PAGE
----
By now we are almost all armchair travelers, so let's make the most of it!
Introducing a new series of cultural experiences that brings India to you. Learn how to cook Indian comfort food, take a virtual synagogue tour, and more. Each 45-minute session is moderated by Rahel Musleah. It's the next best thing to being there!
We are hoping to do good while educating and entertaining you. Half of the $10 fee per session will benefit two organizations doing life-saving work in India:
Gabriel Project Mumbai is providing COVID-19 emergency relief.
JDC India provides aid to vulnerable Jews across India.
Join us every other Wednesday at noon, beginning June 3rd.
In our first event, Chai and Chat, chef Divya Kalwara comes to you from her Jaipur home to show you how to make a perfect cup of masala chai, fragrant with ginger and cardamom; chapati, five-minute Indian flatbread made with just two ingredients, and lassi, a cool, comforting, yogurt-based drink perfect for warm, summery days, or anytime.
Join us by registering here!
Shavuot 2020: A time for revelation like no other. Revelations about ourselves as we shelter at home; revelations about the bravery and compassion of ordinary people-turned heroes, revelations about what and whom we miss.
One of the things I miss is sitting next to my friends in my makom kavua, my regular seat, at synagogue services. My small group of friends is a tiny community within a larger community. Our synagogue is a microcosm of synagogues across the world, physically closed but spiritually open.
As much as I am at home in my synagogue in New York, when I step into any of India's Jewish sacred spaces I am overcome with a feeling of rootedness and sanctity, a blend of holiness and home. I am transported across generations.
When I look up at the soaring architecture of Mumbai's Knesset Eliyahoo my prayers reach up and up and up. The gentle yet elegant sanctuary, painted a lovely Victorian green-and-gold, welcomes and absorbs our voices.
At the simpler sanctuary of Magen Avot in Alibag, I sit on the wooden benches and wonder about the Bene Israel settlers who rediscovered their Jewish roots after centuries of being isolated from other Jewish communities. Proud of their heritage, unafraid of what the neighbors would think, they built synagogues near Hindu temples and mosques, planted etrog trees in the courtyard for Sukkot and decorated their homes with Magen David symbols.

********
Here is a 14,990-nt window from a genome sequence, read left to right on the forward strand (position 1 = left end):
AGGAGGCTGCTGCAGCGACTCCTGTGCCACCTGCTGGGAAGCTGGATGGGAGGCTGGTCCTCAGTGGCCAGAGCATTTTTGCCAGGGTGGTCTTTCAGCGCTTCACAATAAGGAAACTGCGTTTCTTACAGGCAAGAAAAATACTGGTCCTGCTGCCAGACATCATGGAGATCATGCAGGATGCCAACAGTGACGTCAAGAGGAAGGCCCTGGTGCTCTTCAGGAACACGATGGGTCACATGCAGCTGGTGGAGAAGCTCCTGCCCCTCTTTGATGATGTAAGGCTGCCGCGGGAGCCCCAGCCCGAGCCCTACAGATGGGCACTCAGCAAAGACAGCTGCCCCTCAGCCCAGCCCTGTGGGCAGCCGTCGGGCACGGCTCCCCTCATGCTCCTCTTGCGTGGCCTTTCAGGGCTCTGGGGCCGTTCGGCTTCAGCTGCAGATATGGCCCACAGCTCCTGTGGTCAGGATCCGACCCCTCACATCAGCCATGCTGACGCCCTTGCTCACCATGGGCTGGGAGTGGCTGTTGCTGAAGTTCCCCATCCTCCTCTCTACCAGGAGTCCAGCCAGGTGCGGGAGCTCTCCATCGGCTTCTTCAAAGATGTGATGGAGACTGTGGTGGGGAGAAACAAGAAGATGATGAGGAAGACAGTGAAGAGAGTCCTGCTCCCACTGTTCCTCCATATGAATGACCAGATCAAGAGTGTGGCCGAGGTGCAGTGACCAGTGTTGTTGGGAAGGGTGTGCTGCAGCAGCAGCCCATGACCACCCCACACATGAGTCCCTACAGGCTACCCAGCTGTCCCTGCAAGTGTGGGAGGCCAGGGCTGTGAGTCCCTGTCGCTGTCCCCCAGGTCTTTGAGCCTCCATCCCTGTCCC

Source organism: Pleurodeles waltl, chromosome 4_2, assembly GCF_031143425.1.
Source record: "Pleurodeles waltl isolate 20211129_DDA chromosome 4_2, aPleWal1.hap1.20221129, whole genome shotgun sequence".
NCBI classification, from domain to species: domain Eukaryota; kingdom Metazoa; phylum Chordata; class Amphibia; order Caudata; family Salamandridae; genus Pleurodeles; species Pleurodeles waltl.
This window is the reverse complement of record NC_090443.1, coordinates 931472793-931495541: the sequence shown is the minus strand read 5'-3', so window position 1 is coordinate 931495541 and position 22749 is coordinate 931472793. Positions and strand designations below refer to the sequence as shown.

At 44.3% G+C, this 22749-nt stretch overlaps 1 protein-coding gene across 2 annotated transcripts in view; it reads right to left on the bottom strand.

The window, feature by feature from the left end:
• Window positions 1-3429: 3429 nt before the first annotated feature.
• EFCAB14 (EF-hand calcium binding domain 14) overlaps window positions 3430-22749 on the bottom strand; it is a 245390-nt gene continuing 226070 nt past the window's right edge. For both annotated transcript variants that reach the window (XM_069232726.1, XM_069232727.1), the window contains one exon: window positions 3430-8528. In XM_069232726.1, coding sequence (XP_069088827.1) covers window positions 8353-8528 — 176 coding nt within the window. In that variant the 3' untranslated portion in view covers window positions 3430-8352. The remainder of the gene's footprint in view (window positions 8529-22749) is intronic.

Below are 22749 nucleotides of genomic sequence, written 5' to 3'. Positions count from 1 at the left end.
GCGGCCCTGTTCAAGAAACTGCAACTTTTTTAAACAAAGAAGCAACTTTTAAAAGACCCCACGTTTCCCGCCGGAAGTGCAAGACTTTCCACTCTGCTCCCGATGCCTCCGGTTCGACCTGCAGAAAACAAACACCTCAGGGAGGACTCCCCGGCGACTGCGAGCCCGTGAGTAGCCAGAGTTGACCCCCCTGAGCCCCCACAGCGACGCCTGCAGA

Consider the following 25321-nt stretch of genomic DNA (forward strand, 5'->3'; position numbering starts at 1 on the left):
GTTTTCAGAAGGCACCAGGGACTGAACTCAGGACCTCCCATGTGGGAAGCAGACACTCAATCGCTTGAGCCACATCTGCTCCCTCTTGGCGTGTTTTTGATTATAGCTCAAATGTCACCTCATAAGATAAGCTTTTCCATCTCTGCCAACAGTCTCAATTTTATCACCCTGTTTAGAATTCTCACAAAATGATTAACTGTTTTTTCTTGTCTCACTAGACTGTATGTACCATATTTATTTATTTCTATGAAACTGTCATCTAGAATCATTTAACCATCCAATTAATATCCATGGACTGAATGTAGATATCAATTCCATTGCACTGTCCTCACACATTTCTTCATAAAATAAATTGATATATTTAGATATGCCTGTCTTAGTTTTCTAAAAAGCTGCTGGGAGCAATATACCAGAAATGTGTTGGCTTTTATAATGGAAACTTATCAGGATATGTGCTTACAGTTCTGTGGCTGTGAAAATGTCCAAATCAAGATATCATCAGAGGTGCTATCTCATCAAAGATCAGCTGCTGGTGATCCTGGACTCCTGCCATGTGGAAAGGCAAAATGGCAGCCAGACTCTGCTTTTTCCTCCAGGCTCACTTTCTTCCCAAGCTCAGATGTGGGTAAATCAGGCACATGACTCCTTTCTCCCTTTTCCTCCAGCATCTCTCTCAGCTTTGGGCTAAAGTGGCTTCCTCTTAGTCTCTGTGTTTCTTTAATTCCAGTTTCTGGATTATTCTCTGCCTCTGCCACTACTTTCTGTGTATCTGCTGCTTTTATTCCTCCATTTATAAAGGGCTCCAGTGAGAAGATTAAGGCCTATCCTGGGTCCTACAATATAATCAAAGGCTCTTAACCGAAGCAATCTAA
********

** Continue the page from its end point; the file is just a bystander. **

In Cochin, the synagogues are both intimate and splendid. The silver Torah crown by the open Torah in the ark of the Paradesi Synagogue transports me to a majestic, mystical place. I wonder who wrote that Torah and under what conditions. I wish I could have been a fly on the wall (well, not literally) when the maharajah of Cochin gifted the crown to the Jewish community.
The synagogue in the village of Chendamangalam, about 20 miles north of Cochin, is now a historic site. I look up into the balcony where the Torah was read from a second bimah in the women's gallery and salute the women who were privileged to sit right behind the Torah when it was read.
At Maghen David in Calcutta, the vast quiet reverberates with an ancestral heartbeat. Whispers of prayer wind around the grand columns. What I would give to be able to sit in the balcony next to the grandmother I never met--and simply hold her hand! How did my father sound when he chanted Torah for the first time here as a ten-year-old, or when he returned home as a young man to be rabbi of the community? My thoughts accompany me to the hechal, once a true palace of silver gleaming with 75 sifrei Torah. I kiss the two that remain.
All this is my personal Torah.
I hope this Shavuot you find a little of yours.
Chag Sameach and Tizkoo l'Shanim rabot. May you merit many years.
A Song For Healing: Elohei Oz
When Cantor Gaston Bogomolni of Beth Torah Benny Rok Campus in North Miami Beach asked me to participate in a special musical and educational program for Lag BaOmer, a celebration of bravery and cessation from plague, I immediately thought of the daily piyyut, Elohei Oz. It's not a traditional Lag BaOmer song, but one that so resonant for us today, full of supplication and hope for healing.
God of my strength,
Heal me and we will be healed
Send healing for my illness
So I do not die and am swept away
I will praise You with all my might as long as I live
In the midst of my family and friends
I will never stop praising You
With a pleasant voice and beautiful expression
Your salvation will come to me
You will make me walk upright again
I will return to my post
I await your goodness
Listen! For my heart aches
Like a fire that burns within me
No breath remains within me
And I am very weak
Cover me with Your graciousness
Support me wherever I go
Every day and every night
I will praise You with sweet words
Erase my wrongs like a passing cloud
In the shade of Shaddai I will dwell
I will see and understand
The place made of sapphires and jasper.
Couldn't these words have been written today?
“Beth Torah collects the Fire of Torah from the Five Continents” features rabbis, cantors, artists, musicians, and scholars from around the world. Elohei Oz is in Part 2.
Listen and watch here:
The project is dedicated to the soul of Gaston’s uncle, Saúl Serebrinsky z "l, and his mother-in-law, Miriam Madrid z" l, both of whom died of Covid-19. May their memories be for a blessing and for the sake of world harmony.
The program will remain as a video that you can continue to access limitlessly!
In these unparalleled times of plague for us today, we need light and healing more than ever.
Watch on my new YouTube Channel.
Rahel Musleah was born in Calcutta, India, the seventh generation of a Calcutta Jewish family that traces its roots to 17th-century Baghdad.